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"Mister Peary was a noble man, and it was a privilege to serve him. He was always my friend. I have been fortunate, indeed. I have not expected much, and I have not been disappointed. One does not need pride and position to be considered worthy. When a man has been out of the world, away from everything, he learns something that the world can never teach him. And when he comes back, nothing can confound him."

"I am not used to this, a man coming here to my office to shake my hand. I thank you for this abrupt honor, of course, but I must admit that you make me a little unhappy. For more than 20 years I have been waiting for a stranger to come through this door to say, 'Matt Henson, you did your duty as a man should.’ Now it has happened to me. And it hurts me to know you are a white man. All these years I have hoped that the person who should first seek me out would be one of my own race."

[KEN magazine 1939]

Discovery of
the unsung
hero of
polar discovery
 
(restored 1939 magazine article)

Nevertheless, Matt today (r.) seems happier than in 1909 (l.)

Matthew Henson, Peary's Negro servant, broke trail for the explorer right up to the North Pole, after others of the party had turned back. But he didn't expect much reward, and wasn't disappointed: Few have heard of him.
It was a quarter to three on the day of New York's greeting to a famous explorer just returned from the Antarctic. The Broadway parade was over; the homecoming hero had been welcomed.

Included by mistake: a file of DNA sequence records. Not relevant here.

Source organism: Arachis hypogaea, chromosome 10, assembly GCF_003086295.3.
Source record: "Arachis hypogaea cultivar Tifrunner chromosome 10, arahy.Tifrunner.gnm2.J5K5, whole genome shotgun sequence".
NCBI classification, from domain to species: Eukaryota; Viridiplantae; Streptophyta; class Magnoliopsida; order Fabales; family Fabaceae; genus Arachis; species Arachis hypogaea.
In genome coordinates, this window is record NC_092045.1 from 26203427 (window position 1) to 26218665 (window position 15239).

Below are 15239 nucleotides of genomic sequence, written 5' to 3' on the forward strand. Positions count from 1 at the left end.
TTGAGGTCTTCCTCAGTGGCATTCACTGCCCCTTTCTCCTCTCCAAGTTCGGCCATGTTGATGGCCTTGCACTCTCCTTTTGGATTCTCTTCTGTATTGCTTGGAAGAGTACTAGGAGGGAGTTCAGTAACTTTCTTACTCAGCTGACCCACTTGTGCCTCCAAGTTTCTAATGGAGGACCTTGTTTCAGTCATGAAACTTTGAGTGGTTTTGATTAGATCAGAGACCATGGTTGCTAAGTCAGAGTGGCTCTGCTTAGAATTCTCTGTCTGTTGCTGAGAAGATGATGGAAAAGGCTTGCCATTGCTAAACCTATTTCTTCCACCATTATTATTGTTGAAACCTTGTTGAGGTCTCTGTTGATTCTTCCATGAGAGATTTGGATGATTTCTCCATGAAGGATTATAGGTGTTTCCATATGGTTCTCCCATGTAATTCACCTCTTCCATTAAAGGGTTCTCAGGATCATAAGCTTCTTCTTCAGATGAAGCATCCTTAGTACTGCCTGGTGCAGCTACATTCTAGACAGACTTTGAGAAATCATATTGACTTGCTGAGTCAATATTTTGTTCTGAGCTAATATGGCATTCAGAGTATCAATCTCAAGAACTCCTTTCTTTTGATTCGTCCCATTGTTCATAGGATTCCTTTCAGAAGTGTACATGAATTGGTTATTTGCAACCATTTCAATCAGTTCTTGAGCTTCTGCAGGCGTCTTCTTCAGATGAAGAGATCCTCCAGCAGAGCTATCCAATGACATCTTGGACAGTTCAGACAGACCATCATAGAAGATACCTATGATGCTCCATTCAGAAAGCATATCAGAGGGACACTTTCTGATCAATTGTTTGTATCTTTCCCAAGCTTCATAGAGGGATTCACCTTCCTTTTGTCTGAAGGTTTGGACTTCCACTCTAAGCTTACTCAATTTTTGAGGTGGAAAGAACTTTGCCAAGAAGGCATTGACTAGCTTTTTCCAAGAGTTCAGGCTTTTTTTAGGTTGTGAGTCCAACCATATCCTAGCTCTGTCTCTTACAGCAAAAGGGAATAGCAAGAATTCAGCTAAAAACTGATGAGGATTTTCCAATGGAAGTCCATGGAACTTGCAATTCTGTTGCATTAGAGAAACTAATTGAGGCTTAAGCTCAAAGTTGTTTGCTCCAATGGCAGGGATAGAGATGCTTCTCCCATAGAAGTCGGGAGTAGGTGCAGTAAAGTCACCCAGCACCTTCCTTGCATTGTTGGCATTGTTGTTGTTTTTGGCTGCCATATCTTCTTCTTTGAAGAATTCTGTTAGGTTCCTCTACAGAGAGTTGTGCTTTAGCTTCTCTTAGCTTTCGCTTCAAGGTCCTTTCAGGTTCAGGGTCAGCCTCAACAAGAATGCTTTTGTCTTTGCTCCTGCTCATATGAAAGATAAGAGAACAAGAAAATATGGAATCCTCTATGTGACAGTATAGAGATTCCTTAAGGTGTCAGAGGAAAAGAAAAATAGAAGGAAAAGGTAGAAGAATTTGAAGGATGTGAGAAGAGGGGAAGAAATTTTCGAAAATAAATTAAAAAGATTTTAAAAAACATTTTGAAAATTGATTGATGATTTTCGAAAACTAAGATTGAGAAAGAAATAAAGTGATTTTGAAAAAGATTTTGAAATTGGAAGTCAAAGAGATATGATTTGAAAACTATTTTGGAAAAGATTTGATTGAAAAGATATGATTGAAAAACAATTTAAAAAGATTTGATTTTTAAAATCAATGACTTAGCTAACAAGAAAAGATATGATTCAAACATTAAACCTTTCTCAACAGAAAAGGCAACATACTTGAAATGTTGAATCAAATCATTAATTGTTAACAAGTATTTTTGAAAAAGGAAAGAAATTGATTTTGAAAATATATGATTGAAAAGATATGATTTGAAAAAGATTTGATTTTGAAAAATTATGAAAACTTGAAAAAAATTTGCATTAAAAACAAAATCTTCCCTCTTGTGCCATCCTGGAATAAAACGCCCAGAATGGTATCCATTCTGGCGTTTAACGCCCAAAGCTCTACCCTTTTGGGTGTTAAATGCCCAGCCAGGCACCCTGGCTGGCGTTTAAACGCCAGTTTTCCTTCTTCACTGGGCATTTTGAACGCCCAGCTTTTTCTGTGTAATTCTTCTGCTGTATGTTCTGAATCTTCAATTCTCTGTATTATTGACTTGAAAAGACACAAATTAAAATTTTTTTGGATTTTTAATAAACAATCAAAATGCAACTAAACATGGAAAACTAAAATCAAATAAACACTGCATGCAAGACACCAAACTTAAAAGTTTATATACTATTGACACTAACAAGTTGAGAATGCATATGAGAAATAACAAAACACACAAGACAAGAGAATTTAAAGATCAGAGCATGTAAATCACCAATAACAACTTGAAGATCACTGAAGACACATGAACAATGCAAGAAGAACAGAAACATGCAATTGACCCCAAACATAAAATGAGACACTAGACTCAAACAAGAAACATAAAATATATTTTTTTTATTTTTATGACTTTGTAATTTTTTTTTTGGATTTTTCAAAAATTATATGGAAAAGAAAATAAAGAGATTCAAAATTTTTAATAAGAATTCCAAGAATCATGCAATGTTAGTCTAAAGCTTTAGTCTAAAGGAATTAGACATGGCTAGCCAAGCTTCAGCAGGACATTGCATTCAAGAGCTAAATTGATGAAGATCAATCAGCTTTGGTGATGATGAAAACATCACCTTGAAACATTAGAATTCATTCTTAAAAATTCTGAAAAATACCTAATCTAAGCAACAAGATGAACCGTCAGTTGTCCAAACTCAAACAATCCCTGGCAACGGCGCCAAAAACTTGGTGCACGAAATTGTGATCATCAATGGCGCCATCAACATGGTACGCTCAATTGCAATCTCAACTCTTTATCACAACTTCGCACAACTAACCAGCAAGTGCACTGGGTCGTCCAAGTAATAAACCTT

I stood for a moment on the sidewalk below the broad, worn stone steps of the Customs House. It seemed strangely quiet there at that moment. Then I mounted upward between the sooted statuary and stepped inside the dirty vestibule doors.

The interior of the Federal building was stifling with stale air and tobacco smoke. But I knew the rest of the way—to the left, up one flight, around the corner and down a dark corridor on the shadowed side, facing Whitehall, away from the glare of afternoon light on Broadway. There, upon an unfrequented door, would be the number of a small inside room-the remote office of a forgotten man.

Behind the translucent doorlight an office lamp was burning. My quarry was in his lair. I knocked, just above the doorknob, lightly in a polite signal, then dropped my hand to open the door. But the pane and panel moved backward without my touch, and in the opening appeared a cordial, coffee-colored face, appraising me with a business-like examination, silently challenging me for credentials.